IRS proposes rules for long-term part-time employees

On November 27, 2023, IRS published proposed regulations implementing the long-term part-time employee (LTPTE) rules of SECURE 1.0 (2019) and SECURE 2.0 (2022). The application of these rules is extremely technical and complicated. In what follows, we will discuss some of the issues the proposal presents, but sponsors will want to consult with their recordkeeper and with counsel as to how to comply.

We begin by explaining who is an LTPTE.

Who is an LTPTE

  • Generally, an LTPTE is an employee who is eligible to participate in the plan solely by reason of having completed the applicable number of consecutive 12-month periods (two or, for 2024, three) of 500 or more but less than 1,000 hours of service.

  • Thus, any employee who becomes a participant because they satisfy the “regular” one year of service/1,000 hours rule is not an LTPTE, even if that employee, e.g., subsequently transfers to part-time status.

  • An employee who is an LTPTE and subsequently is (1) transferred out of the unit covered by the plan or (2) completes a “regular” year of service (1,000 hours), is treated as a former LTPTE (see below).

Rules applicable to LTPTEs

Generally, beginning in 2024, LTPTEs may make elective deferrals under a 401(k) plan.

A sponsor may, however, elect to disregard LTPTEs for purposes of applying the Tax Code nondiscrimination rules, including the general nondiscrimination rules, the ADP testing and safe harbor rules, and the ACP testing and safe harbor rules, and for purposes of applying the Tax Code top-heavy rules. If the plan is intended to be a 401(k) safe harbor plan, this election must be set forth in the plan. Non-safe harbor plans must simply include language enabling this election.

LTPTEs and former LTPTEs (see below) get a special vesting rule: they are credited with a year of vesting service for each year in which they have at least 500 hours of service (rather than 1,000 hours of service under the general rule). For this purpose, under SECURE 2.0 (which reversed prior IRS guidance), in determining an LTPTE’s vested benefit, 12-month periods of service beginning prior to 2021 are ignored.

Treatment of former LTPTEs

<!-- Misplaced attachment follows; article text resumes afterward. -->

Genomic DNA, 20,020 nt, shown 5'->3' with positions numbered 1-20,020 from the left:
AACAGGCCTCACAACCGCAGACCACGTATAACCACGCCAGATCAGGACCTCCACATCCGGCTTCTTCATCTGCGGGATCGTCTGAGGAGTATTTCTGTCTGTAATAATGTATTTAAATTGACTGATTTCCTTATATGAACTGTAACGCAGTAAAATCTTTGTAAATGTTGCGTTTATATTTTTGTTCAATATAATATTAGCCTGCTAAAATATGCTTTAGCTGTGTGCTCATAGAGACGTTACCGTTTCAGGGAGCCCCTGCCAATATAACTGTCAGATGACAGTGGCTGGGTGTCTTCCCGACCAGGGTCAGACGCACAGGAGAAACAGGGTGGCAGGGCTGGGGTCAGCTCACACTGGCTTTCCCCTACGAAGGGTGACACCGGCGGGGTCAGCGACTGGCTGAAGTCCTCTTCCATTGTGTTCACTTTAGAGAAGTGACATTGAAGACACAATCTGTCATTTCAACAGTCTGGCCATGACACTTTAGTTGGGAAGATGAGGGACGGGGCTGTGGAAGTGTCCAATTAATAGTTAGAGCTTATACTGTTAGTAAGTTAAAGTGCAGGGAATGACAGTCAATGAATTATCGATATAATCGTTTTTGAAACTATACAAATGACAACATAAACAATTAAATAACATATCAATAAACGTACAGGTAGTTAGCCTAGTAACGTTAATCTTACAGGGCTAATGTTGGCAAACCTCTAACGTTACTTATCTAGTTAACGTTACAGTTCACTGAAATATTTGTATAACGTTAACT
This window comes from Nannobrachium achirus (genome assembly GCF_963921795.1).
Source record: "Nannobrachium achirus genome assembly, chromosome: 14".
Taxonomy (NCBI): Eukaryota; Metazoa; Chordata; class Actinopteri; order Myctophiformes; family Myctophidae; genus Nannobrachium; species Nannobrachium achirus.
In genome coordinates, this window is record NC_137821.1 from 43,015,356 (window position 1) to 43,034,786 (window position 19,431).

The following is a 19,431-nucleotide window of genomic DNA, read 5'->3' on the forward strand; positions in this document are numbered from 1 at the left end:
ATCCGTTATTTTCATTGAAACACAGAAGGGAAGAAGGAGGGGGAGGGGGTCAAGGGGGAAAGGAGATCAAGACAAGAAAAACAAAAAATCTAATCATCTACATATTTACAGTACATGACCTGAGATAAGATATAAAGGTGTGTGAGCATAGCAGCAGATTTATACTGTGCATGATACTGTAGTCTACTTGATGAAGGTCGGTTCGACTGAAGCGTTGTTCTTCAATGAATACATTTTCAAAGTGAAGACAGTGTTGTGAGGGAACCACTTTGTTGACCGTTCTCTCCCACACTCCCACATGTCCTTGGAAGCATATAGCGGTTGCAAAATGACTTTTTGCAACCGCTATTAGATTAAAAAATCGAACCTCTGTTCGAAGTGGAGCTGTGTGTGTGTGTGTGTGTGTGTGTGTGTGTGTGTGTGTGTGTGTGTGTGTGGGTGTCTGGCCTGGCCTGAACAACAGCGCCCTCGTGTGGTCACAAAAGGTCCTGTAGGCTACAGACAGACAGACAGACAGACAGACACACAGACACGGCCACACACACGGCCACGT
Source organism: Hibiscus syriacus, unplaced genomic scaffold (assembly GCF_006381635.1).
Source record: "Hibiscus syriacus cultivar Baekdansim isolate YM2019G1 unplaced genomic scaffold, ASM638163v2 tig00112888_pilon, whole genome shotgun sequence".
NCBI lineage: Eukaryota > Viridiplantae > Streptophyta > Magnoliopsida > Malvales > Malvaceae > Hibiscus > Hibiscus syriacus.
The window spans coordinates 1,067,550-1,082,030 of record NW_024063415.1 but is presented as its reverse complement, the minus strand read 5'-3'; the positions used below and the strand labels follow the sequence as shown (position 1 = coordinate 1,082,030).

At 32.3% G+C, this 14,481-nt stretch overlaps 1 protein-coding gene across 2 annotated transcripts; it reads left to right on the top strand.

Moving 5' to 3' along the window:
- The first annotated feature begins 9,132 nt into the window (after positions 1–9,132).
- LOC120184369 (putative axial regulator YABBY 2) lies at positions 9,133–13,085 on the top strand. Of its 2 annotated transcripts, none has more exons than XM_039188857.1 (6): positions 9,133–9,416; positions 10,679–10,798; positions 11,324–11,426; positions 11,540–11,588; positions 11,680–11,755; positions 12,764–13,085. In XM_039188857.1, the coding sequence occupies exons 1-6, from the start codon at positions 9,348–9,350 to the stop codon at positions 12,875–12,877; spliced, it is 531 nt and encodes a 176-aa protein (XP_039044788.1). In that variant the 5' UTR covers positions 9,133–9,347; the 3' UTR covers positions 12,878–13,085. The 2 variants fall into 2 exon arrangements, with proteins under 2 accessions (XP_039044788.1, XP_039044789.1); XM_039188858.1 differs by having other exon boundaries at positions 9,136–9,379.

As noted, a participant who enters the plan as an LTPTE and who subsequently completes a “regular” year of service (1,000 hours) is considered a former LTPTE. After completing the “regular” year of service, the sponsor (generally) must begin making any matching and nonelective contributions provided under the plan for regular employees and may not disregard these former LTPTEs for purposes of the Tax Code nondiscrimination and Top Heavy rules. But – the 500 hour vesting rule will continue to apply to these employees.

The application of the 500 hour rule for vesting for former LTPTEs is controversial and is expected to create some significant administrative complexities. It may result in some very un-intuitive outcomes. Vesting is (practically) irrelevant to a “permanent” LTPTE, who never works 1,000 hours, and who is thus not getting any employer contributions subject to a vesting limitation. But if this employee works one 1,000 hour year of service, she must (generally) begin to get those contributions and will be credited with vesting years for all of her post-2020 part-time service (500 or more but less than 1,000 hours of service per year).

Effective dates

The proposed regulation would be effective for plan years beginning in 2024. There may be (somewhat unusual) circumstances in which the LTPTE rule, under the statute, is applicable in 2023.

The “practical” effective dates for these rules are complicated by two factors. First, 12-month periods of service beginning prior to 2021 are ignored. Thus, the first 12-month period for an employee hired on June 1, 2020 would be June 1, 2020 – May 31, 2021 and would be ignored. Second, the “three consecutive 12-month periods” rule in SECURE 1.0 was shortened to “two consecutive 12-month periods” in SECURE 2.0, effective for plan years beginning in 2025. Thus, for 2024 only, employees who complete three consecutive 12-month periods during each of which they were credited with at least 500 hours of service may become participants in 2024. For all other LTPTEs, the first year in which they may become a participant is 2025.

The rules present a number of administrative challenges, some of which sponsors may be able to address through design, if there is time between now and the 2024 effective date to make those design changes.

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Comments on the proposal are due by January 26, 2024. A public hearing is scheduled for March 15, 2024.

We will continue to follow this issue.